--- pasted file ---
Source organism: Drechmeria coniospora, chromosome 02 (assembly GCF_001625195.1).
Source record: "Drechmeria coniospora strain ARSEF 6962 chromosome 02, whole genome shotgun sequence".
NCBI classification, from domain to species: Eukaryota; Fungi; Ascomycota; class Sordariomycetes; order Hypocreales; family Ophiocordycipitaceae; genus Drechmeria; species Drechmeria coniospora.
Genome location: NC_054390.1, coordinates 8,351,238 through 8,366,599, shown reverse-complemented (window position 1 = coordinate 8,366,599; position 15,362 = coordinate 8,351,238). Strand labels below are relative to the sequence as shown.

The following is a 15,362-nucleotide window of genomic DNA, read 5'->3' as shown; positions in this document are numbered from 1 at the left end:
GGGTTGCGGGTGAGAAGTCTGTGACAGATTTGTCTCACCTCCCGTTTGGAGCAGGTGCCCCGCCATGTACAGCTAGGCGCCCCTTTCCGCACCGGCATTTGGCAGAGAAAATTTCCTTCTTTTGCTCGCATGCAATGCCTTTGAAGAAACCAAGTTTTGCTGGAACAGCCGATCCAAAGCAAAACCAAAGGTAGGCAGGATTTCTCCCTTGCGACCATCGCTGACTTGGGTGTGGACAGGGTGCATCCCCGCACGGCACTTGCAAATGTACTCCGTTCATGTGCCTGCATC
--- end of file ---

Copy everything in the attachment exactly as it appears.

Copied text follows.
Source organism: Drechmeria coniospora, chromosome 02 (assembly GCF_001625195.1).
Source record: "Drechmeria coniospora strain ARSEF 6962 chromosome 02, whole genome shotgun sequence".
NCBI classification, from domain to species: Eukaryota; Fungi; Ascomycota; class Sordariomycetes; order Hypocreales; family Ophiocordycipitaceae; genus Drechmeria; species Drechmeria coniospora.
Genome location: NC_054390.1, coordinates 8,351,238 through 8,366,599, shown reverse-complemented (window position 1 = coordinate 8,366,599; position 15,362 = coordinate 8,351,238). Strand labels below are relative to the sequence as shown.

The following is a 15,362-nucleotide window of genomic DNA, read 5'->3' as shown; positions in this document are numbered from 1 at the left end:
GGGTTGCGGGTGAGAAGTCTGTGACAGATTTGTCTCACCTCCCGTTTGGAGCAGGTGCCCCGCCATGTACAGCTAGGCGCCCCTTTCCGCACCGGCATTTGGCAGAGAAAATTTCCTTCTTTTGCTCGCATGCAATGCCTTTGAAGAAACCAAGTTTTGCTGGAACAGCCGATCCAAAGCAAAACCAAAGGTAGGCAGGATTTCTCCCTTGCGACCATCGCTGACTTGGGTGTGGACAGGGTGCATCCCCGCACGGCACTTGCAAATGTACTCCGTTCATGTGCCTGCATC